“We do it ourselves”: strengths and opportunities for improving the practice of harm reduction

Kasey Claborn, Jake Samora, Katie McCormick, Quanisha Whittfield, Frederic Courtois, Kyle Lozada, Daniel Sledge, Annie Burwell, Sandra Chavez, Jamie Bailey, Chris Bailey, Chelsea Dalton Pederson, Claire Zagorski, Lucas Hill, Fiona N. Conway, Lori Holleran Steiker, Jessica Cance, Jennifer Potter

Research output: Contribution to journalArticlepeer-review

2 Scopus citations


Background: Unprecedented increases in substance-related overdose fatalities have been observed in Texas and the U.S. since the onset of the COVID-19 pandemic and have made clear there is considerable need to reduce harms associated with drug use. At the federal level, initiatives have called for widespread dissemination and implementation of evidence-based harm reduction practices to reduce overdose deaths. Implementation of harm reduction strategies is challenging in Texas. There is a paucity of literature on understanding current harm reduction practices in Texas. As such, this qualitative study aims to understand harm reduction practices among people who use drugs (PWUD), harm reductionists, and emergency responders across four counties in Texas. This work would inform future efforts to scale and spread harm reduction in Texas. Methods: Semi-structured qualitative interviews were conducted with N = 69 key stakeholders (25 harm reductionists; 24 PWUD; 20 emergency responders). Interviews were transcribed verbatim, coded for emergent themes, and analyzed using Applied Thematic Analysis with Nvivo 12. A community advisory board defined the research questions, reviewed the emergent themes, and assisted with interpretation of the data. Results: Emergent themes highlighted barriers to harm reduction at micro and macro levels, from the individual experience of PWUD and harm reductionists to systemic issues in healthcare and the emergency medical response system. Specifically, (1) Texas has existing strengths in overdose prevention and response efforts on which to build, (2) PWUD are fearful of interacting with healthcare and 911 systems, (3) harm reductionists are in increasing need of support for reaching all PWUD communities, and (4) state-level policies may hinder widespread implementation and adoption of evidence-based harm reduction practices. Conclusions: Perspectives from harm reduction stakeholders highlighted existing strengths, avenues for improvement, and specific barriers that currently exist to harm reduction practices in Texas.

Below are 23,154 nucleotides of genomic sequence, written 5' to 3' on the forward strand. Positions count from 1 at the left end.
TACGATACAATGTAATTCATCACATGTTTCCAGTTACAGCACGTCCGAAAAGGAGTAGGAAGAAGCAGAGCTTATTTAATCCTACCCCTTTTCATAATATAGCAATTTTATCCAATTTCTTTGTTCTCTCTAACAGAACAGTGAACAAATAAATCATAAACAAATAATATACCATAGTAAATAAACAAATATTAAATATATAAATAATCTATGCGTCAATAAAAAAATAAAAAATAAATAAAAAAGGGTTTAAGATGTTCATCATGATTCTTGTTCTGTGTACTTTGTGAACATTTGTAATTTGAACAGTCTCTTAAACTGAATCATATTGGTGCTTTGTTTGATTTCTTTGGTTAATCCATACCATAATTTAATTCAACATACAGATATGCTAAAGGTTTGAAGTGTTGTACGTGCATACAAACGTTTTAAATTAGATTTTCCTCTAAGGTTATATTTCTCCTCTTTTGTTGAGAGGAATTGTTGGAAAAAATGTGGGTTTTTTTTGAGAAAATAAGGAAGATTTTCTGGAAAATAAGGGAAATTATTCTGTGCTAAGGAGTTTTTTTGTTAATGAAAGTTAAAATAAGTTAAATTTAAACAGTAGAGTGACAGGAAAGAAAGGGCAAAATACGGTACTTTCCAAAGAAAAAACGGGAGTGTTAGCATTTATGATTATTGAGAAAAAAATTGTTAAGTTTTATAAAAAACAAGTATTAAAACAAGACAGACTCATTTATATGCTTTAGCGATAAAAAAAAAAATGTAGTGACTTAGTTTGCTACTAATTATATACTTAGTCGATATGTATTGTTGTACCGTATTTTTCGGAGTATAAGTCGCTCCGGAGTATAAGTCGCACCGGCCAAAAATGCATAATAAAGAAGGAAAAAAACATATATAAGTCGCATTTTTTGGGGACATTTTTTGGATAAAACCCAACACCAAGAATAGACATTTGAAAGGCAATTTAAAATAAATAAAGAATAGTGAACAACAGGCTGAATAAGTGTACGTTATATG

Original languageEnglish (US)
Article number70
JournalHarm Reduction Journal
Issue number1
StatePublished - Dec 2023


  • Drug use
  • Harm reduction
  • Opioid
  • Qualitative methods
  • Stigma

ASJC Scopus subject areas

  • Public Health, Environmental and Occupational Health
  • Psychiatry and Mental health
  • Medicine (miscellaneous)


Dive into the research topics of '“We do it ourselves”: strengths and opportunities for improving the practice of harm reduction'. Together they form a unique fingerprint.

Cite this